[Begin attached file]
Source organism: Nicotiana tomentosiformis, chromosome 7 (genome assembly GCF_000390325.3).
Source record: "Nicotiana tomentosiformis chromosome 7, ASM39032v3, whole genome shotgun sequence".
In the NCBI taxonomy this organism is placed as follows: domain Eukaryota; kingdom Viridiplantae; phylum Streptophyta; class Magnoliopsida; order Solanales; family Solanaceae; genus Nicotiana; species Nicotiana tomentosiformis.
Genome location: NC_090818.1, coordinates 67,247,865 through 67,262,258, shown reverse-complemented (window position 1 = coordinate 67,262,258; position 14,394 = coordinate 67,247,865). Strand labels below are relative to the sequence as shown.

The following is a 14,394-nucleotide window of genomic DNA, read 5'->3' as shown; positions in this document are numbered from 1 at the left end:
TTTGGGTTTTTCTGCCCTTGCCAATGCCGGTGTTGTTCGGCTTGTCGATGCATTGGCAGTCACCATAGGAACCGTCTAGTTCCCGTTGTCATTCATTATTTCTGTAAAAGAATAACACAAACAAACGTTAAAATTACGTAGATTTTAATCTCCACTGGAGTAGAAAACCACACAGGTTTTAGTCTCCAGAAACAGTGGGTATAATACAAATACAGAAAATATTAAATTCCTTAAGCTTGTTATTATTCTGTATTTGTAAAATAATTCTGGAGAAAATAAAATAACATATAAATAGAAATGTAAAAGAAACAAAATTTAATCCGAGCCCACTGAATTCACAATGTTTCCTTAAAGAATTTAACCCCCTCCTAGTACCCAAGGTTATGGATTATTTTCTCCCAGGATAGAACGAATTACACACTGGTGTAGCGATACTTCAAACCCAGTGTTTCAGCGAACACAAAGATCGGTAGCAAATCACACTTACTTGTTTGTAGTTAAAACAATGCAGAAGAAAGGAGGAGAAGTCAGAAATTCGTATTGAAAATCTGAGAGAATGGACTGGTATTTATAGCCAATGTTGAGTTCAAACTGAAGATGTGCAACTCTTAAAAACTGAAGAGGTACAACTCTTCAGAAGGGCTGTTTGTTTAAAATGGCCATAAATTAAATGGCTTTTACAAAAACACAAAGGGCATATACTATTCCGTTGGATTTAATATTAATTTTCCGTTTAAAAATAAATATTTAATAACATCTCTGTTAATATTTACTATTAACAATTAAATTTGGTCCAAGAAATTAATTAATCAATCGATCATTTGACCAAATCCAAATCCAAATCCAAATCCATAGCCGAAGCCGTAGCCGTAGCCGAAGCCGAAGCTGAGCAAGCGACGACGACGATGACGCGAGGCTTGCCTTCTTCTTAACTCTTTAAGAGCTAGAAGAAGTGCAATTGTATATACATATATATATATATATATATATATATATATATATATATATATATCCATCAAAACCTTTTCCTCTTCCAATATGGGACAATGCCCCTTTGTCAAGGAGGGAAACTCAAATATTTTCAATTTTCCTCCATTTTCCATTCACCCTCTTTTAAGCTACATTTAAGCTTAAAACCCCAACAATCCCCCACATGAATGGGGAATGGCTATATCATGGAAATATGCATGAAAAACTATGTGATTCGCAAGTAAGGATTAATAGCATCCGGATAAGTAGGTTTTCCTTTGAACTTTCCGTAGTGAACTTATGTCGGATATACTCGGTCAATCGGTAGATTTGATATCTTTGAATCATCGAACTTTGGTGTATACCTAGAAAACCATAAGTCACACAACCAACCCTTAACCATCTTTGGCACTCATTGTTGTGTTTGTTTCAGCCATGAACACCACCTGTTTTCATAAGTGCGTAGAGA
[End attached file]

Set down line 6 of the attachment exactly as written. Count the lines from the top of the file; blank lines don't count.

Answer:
TTTGGGTTTTTCTGCCCTTGCCAATGCCGGTGTTGTTCGGCTTGTCGATGCATTGGCAGTCACCATAGGAACCGTCTAGTTCCCGTTGTCATTCATTATTTCTGTAAAAGAATAACACAAACAAACGTTAAAATTACGTAGATTTTAATCTCCACTGGAGTAGAAAACCACACAGGTTTTAGTCTCCAGAAACAGTGGGTATAATACAAATACAGAAAATATTAAATTCCTTAAGCTTGTTATTATTCTGTATTTGTAAAATAATTCTGGAGAAAATAAAATAACATATAAATAGAAATGTAAAAGAAACAAAATTTAATCCGAGCCCACTGAATTCACAATGTTTCCTTAAAGAATTTAACCCCCTCCTAGTACCCAAGGTTATGGATTATTTTCTCCCAGGATAGAACGAATTACACACTGGTGTAGCGATACTTCAAACCCAGTGTTTCAGCGAACACAAAGATCGGTAGCAAATCACACTTACTTGTTTGTAGTTAAAACAATGCAGAAGAAAGGAGGAGAAGTCAGAAATTCGTATTGAAAATCTGAGAGAATGGACTGGTATTTATAGCCAATGTTGAGTTCAAACTGAAGATGTGCAACTCTTAAAAACTGAAGAGGTACAACTCTTCAGAAGGGCTGTTTGTTTAAAATGGCCATAAATTAAATGGCTTTTACAAAAACACAAAGGGCATATACTATTCCGTTGGATTTAATATTAATTTTCCGTTTAAAAATAAATATTTAATAACATCTCTGTTAATATTTACTATTAACAATTAAATTTGGTCCAAGAAATTAATTAATCAATCGATCATTTGACCAAATCCAAATCCAAATCCAAATCCATAGCCGAAGCCGTAGCCGTAGCCGAAGCCGAAGCTGAGCAAGCGACGACGACGATGACGCGAGGCTTGCCTTCTTCTTAACTCTTTAAGAGCTAGAAGAAGTGCAATTGTATATACATATATATATATATATATATATATATATATATATATATATATATCCATCAAAACCTTTTCCTCTTCCAATATGGGACAATGCCCCTTTGTCAAGGAGGGAAACTCAAATATTTTCAATTTTCCTCCATTTTCCATTCACCCTCTTTTAAGCTACATTTAAGCTTAAAACCCCAACAATCCCCCACATGAATGGGGAATGGCTATATCATGGAAATATGCATGAAAAACTATGTGATTCGCAAGTAAGGATTAATAGCATCCGGATAAGTAGGTTTTCCTTTGAACTTTCCGTAGTGAACTTATGTCGGATATACTCGGTCAATCGGTAGATTTGATATCTTTGAATCATCGAACTTTGGTGTATACCTAGAAAACCATAAGTCACACAACCAACCCTTAACCATCTTTGGCACTCATTGTTGTGTTTGTTTCAGCCATGAACACCACCTGTTTTCATAAGTGCGTAGAGA